In Crockett’s day there was a furore about his title character’s name. And charges of plagiarism. For the T.Fisher Unwin edition he offers an ‘advertisement’ which points out that the character is not based on William McDowall of Garthland.  It is fiction not fact. The contemporary ‘dispute’ illustrates something that was to dog Crockett all his career – arguments over the nature of ‘historical fiction.’  It was a relatively ‘new’ thing in the 1890’s and Crockett could certainly be credited with an involvement in the emerging ‘genre’ of historical fiction.  Thus reading Crockett is of great interest both to  those who like historical fiction and those who are interested in the development of historical fiction. 

Crockett stated that he wrote ‘Mad Sir Uchtred’ complete in one sitting, on waking from a dream, and it certainly has that nightmare, chaotic quality one would expect from such a work.  Shades perhaps of Coleridge’s ‘dream’ poem Kubla Khan – but in prose form.  While not thoroughly typical of Crockett’s historical or adventure writing, it is a good place to start an exploration of the writer – if you like to be gripped and hurled along a story from beginning to end.

The new Collection, published April 16.
In ‘The Galloway Collection’ edition ‘Mad Sir Uchtred’ is followed by the other ‘short’ work published in 1894 by Unwin’ ‘The Play Actress.’  This is on the surface a completely different kettle of fish.  The obvious  biblical analogy it is that of the prodigal son (daughter or even grand-daughter in this case) but it is a contemporary story which travels between the rural world of Galloway and the urban poverty of London.  As  an author, Crockett writes about social history but is also himself a part of a social history. Another good reason to read him. 

Gilbert Rutherford is preaching locally and at the end of the service a woman dressed in black brings him a grand-daughter (Ailie) he never knew of. This is the child of his now deceased son which Bessie (the child’s aunt) has taken from her dissolute mother (the dead son’s wish)and brought to be reared by his grandfather.  This presents Gilbert with all sorts of emotional and practical challenges.  He does not shirk his duty but he also determines to challenge his prejudices and, once Ailie is set up happily in Galloway, he travels to London to find out what is behind this ‘story’  and deal with the family issues. He is drawn into what he has always believed is the immoral world of the theatre and finds himself both facing the reality of urban poverty, and challenging his views of ‘goodness.’   This is an urban reality we might recognise from a Dickens novel and is every bit as good.  Crockett developed this story theme several times in his later work (most notably in ‘The Moss Troopers’ where he considers the ‘evils’ of London and in ‘Sandy’s Love’ where he delves into ‘the theatre’ and London life once again.)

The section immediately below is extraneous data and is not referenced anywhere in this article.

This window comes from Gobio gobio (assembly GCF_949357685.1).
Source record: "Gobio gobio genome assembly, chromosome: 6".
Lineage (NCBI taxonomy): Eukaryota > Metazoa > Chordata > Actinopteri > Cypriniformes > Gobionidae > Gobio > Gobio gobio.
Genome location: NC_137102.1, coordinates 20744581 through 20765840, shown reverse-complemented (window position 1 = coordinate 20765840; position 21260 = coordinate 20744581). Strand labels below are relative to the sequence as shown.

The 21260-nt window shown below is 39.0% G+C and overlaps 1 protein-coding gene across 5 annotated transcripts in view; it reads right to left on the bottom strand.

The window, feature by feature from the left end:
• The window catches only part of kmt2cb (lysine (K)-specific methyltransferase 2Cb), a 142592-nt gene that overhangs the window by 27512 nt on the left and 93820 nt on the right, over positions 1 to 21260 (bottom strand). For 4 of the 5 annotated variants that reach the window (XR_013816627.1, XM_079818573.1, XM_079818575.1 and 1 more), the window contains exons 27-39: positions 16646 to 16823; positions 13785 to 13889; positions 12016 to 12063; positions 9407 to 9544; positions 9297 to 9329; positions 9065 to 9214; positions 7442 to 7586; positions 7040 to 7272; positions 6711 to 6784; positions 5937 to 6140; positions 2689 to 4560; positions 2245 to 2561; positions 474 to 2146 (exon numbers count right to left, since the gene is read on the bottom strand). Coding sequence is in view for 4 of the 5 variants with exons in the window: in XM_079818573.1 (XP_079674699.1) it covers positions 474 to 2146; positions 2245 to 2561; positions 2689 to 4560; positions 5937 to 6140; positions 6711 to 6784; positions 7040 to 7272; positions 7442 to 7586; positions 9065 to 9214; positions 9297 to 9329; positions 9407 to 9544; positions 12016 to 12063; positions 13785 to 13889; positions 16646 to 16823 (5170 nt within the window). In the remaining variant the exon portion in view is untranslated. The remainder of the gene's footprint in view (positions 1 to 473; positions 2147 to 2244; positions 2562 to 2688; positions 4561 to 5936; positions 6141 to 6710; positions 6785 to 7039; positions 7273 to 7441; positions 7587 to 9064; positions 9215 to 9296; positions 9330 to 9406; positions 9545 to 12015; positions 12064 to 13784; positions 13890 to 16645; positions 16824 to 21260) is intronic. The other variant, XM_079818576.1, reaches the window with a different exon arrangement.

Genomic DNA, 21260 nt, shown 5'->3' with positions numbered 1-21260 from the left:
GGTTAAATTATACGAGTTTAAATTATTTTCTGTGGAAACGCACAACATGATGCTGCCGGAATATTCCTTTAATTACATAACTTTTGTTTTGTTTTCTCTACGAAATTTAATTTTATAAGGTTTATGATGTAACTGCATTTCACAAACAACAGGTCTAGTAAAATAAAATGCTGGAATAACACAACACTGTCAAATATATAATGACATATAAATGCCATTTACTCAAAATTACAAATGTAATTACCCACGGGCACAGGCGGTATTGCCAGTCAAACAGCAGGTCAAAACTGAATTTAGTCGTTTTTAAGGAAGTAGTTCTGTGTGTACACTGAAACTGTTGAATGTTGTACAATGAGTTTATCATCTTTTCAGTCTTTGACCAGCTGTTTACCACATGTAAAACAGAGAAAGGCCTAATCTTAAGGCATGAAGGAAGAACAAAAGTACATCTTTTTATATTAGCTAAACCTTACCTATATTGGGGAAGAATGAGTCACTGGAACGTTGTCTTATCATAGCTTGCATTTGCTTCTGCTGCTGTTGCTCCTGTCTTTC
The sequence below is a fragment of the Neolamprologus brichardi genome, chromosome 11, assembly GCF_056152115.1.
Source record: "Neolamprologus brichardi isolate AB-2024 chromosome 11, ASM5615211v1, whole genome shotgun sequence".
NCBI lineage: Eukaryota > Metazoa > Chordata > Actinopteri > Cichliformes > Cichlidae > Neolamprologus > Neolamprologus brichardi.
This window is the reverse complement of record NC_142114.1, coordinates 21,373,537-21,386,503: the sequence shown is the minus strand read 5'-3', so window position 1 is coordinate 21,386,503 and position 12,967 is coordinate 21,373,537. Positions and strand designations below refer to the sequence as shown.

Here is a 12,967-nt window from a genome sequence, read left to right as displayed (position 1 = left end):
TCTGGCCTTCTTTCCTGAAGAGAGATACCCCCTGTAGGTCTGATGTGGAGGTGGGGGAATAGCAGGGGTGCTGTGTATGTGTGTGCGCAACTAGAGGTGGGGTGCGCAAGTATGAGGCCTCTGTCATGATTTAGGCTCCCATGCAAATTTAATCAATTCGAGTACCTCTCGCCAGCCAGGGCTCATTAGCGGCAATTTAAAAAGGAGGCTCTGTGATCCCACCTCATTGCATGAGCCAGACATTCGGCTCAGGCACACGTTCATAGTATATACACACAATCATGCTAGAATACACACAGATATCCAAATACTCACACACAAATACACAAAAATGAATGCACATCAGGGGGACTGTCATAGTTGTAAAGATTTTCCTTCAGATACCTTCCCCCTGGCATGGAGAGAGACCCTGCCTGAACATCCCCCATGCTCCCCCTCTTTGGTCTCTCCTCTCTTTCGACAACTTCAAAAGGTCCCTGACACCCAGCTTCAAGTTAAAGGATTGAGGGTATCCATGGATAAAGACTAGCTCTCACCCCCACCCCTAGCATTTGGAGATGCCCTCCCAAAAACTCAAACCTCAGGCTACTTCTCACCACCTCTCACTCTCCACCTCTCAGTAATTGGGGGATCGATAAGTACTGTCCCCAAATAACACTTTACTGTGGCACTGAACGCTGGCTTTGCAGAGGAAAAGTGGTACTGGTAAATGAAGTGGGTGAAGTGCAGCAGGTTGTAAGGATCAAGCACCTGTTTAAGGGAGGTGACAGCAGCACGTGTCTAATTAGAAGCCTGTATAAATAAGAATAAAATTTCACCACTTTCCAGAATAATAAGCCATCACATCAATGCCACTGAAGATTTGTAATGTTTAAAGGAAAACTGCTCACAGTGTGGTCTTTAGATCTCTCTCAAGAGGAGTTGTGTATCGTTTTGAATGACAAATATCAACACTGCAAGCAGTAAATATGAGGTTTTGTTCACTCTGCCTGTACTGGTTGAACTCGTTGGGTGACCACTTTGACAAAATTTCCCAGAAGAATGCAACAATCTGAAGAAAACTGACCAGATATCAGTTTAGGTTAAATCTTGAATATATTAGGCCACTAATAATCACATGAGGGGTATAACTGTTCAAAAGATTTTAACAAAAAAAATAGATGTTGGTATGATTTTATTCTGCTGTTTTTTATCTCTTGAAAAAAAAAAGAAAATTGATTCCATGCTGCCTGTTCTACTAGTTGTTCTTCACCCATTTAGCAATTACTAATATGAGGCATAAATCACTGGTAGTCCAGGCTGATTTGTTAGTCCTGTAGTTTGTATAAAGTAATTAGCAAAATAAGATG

So, with ‘Mad Sir Uchtred’ and ‘The Playactress’ the reader has the opportunity to see Crockett’s take on history, adventure and romance and hopefully the two short stories will whet the modern  reader’s appetite for more. The good news is that now there are plenty of Crockett novels to choose from in ebook and paperback format.

You can buy The Galloway Collection ebooks direct from the publisher HERE and paperbacks (as well as Kindle ebooks) are available from Amazon.   If you want to find out more about S.R.Crockett (and why wouldn’t you?) you can join The Galloway Raiders – a free online society founded  on the 100th anniversary of his death to bring him back to life at least in the only form of immortality currently available – fiction.  If you join The Galloway Raiders this week there are special deals on ebooks and you could have read ‘Mad Sir Uchtred’ and ‘the Playactress’ by the time everyone is gathered at the memorial to pay their own tribute.  You may become a fan. You’ll certainly have found a whole new library of books to read. Let’s hope it’s a long, hot summer.